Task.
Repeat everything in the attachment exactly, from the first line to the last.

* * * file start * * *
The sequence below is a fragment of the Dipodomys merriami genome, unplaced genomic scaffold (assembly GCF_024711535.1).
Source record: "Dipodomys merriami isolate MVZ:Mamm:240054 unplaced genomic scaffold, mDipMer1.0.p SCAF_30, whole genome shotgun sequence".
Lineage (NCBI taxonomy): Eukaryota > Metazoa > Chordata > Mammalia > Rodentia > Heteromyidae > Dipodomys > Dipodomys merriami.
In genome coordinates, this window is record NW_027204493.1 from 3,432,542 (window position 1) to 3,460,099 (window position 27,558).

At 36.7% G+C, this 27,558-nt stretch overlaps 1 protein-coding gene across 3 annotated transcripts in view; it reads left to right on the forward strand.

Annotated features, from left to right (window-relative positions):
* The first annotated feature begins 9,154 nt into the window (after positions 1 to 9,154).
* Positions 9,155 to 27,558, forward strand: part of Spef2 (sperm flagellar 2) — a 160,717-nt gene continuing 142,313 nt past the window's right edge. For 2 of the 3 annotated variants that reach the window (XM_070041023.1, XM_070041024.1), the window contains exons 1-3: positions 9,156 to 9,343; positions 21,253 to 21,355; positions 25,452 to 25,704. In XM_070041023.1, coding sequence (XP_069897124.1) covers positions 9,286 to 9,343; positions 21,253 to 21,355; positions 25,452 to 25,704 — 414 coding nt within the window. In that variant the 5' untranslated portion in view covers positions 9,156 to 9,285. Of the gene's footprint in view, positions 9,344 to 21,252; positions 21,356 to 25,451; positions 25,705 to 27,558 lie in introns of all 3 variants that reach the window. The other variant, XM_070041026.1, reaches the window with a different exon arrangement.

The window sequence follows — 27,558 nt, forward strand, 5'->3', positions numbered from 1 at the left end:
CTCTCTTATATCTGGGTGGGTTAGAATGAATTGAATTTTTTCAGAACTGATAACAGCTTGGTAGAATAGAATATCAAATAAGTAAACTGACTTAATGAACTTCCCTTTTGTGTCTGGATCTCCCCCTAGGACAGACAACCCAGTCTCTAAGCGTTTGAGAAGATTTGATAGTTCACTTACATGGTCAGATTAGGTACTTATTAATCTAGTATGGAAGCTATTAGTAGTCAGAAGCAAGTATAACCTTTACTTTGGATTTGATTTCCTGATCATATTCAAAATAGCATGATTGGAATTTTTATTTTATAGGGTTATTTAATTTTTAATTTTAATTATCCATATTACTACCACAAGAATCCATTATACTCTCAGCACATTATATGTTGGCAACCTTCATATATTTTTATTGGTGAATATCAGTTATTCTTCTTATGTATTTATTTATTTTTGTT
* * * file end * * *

The sequence below is a fragment of the Dipodomys merriami genome, unplaced genomic scaffold (assembly GCF_024711535.1).
Source record: "Dipodomys merriami isolate MVZ:Mamm:240054 unplaced genomic scaffold, mDipMer1.0.p SCAF_30, whole genome shotgun sequence".
Lineage (NCBI taxonomy): Eukaryota > Metazoa > Chordata > Mammalia > Rodentia > Heteromyidae > Dipodomys > Dipodomys merriami.
In genome coordinates, this window is record NW_027204493.1 from 3,432,542 (window position 1) to 3,460,099 (window position 27,558).

At 36.7% G+C, this 27,558-nt stretch overlaps 1 protein-coding gene across 3 annotated transcripts in view; it reads left to right on the forward strand.

Annotated features, from left to right (window-relative positions):
* The first annotated feature begins 9,154 nt into the window (after positions 1 to 9,154).
* Positions 9,155 to 27,558, forward strand: part of Spef2 (sperm flagellar 2) — a 160,717-nt gene continuing 142,313 nt past the window's right edge. For 2 of the 3 annotated variants that reach the window (XM_070041023.1, XM_070041024.1), the window contains exons 1-3: positions 9,156 to 9,343; positions 21,253 to 21,355; positions 25,452 to 25,704. In XM_070041023.1, coding sequence (XP_069897124.1) covers positions 9,286 to 9,343; positions 21,253 to 21,355; positions 25,452 to 25,704 — 414 coding nt within the window. In that variant the 5' untranslated portion in view covers positions 9,156 to 9,285. Of the gene's footprint in view, positions 9,344 to 21,252; positions 21,356 to 25,451; positions 25,705 to 27,558 lie in introns of all 3 variants that reach the window. The other variant, XM_070041026.1, reaches the window with a different exon arrangement.

The window sequence follows — 27,558 nt, forward strand, 5'->3', positions numbered from 1 at the left end:
CTCTCTTATATCTGGGTGGGTTAGAATGAATTGAATTTTTTCAGAACTGATAACAGCTTGGTAGAATAGAATATCAAATAAGTAAACTGACTTAATGAACTTCCCTTTTGTGTCTGGATCTCCCCCTAGGACAGACAACCCAGTCTCTAAGCGTTTGAGAAGATTTGATAGTTCACTTACATGGTCAGATTAGGTACTTATTAATCTAGTATGGAAGCTATTAGTAGTCAGAAGCAAGTATAACCTTTACTTTGGATTTGATTTCCTGATCATATTCAAAATAGCATGATTGGAATTTTTATTTTATAGGGTTATTTAATTTTTAATTTTAATTATCCATATTACTACCACAAGAATCCATTATACTCTCAGCACATTATATGTTGGCAACCTTCATATATTTTTATTGGTGAATATCAGTTATTCTTCTTATGTATTTATTTATTTTTGTT